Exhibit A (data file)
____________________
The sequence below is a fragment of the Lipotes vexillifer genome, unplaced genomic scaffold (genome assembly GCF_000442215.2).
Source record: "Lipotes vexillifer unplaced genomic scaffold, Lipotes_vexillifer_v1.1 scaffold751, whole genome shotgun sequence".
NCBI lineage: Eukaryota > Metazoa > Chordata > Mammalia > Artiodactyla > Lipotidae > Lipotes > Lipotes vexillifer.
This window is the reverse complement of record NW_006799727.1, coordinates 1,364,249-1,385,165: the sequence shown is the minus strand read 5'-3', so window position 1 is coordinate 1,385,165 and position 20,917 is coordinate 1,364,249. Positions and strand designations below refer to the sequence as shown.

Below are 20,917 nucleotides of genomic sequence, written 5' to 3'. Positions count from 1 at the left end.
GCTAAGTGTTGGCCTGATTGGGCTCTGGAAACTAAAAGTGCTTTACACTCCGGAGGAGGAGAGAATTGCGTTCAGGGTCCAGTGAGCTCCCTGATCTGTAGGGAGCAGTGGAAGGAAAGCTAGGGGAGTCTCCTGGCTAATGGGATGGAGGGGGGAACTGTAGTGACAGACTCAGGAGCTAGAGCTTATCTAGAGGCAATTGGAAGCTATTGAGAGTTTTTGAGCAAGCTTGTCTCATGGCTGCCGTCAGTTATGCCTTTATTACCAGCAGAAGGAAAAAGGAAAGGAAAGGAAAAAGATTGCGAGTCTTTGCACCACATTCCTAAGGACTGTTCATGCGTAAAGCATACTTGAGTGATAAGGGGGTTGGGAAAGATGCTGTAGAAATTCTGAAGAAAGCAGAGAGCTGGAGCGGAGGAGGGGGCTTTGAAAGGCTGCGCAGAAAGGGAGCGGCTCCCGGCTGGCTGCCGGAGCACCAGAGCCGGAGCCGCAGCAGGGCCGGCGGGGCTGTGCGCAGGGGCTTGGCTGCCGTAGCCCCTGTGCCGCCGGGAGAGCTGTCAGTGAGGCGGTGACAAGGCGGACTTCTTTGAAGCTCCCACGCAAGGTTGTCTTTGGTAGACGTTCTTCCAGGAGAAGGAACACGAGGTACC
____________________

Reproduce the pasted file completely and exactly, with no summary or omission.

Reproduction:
The sequence below is a fragment of the Lipotes vexillifer genome, unplaced genomic scaffold (genome assembly GCF_000442215.2).
Source record: "Lipotes vexillifer unplaced genomic scaffold, Lipotes_vexillifer_v1.1 scaffold751, whole genome shotgun sequence".
NCBI lineage: Eukaryota > Metazoa > Chordata > Mammalia > Artiodactyla > Lipotidae > Lipotes > Lipotes vexillifer.
This window is the reverse complement of record NW_006799727.1, coordinates 1,364,249-1,385,165: the sequence shown is the minus strand read 5'-3', so window position 1 is coordinate 1,385,165 and position 20,917 is coordinate 1,364,249. Positions and strand designations below refer to the sequence as shown.

Below are 20,917 nucleotides of genomic sequence, written 5' to 3'. Positions count from 1 at the left end.
GCTAAGTGTTGGCCTGATTGGGCTCTGGAAACTAAAAGTGCTTTACACTCCGGAGGAGGAGAGAATTGCGTTCAGGGTCCAGTGAGCTCCCTGATCTGTAGGGAGCAGTGGAAGGAAAGCTAGGGGAGTCTCCTGGCTAATGGGATGGAGGGGGGAACTGTAGTGACAGACTCAGGAGCTAGAGCTTATCTAGAGGCAATTGGAAGCTATTGAGAGTTTTTGAGCAAGCTTGTCTCATGGCTGCCGTCAGTTATGCCTTTATTACCAGCAGAAGGAAAAAGGAAAGGAAAGGAAAAAGATTGCGAGTCTTTGCACCACATTCCTAAGGACTGTTCATGCGTAAAGCATACTTGAGTGATAAGGGGGTTGGGAAAGATGCTGTAGAAATTCTGAAGAAAGCAGAGAGCTGGAGCGGAGGAGGGGGCTTTGAAAGGCTGCGCAGAAAGGGAGCGGCTCCCGGCTGGCTGCCGGAGCACCAGAGCCGGAGCCGCAGCAGGGCCGGCGGGGCTGTGCGCAGGGGCTTGGCTGCCGTAGCCCCTGTGCCGCCGGGAGAGCTGTCAGTGAGGCGGTGACAAGGCGGACTTCTTTGAAGCTCCCACGCAAGGTTGTCTTTGGTAGACGTTCTTCCAGGAGAAGGAACACGAGGTACC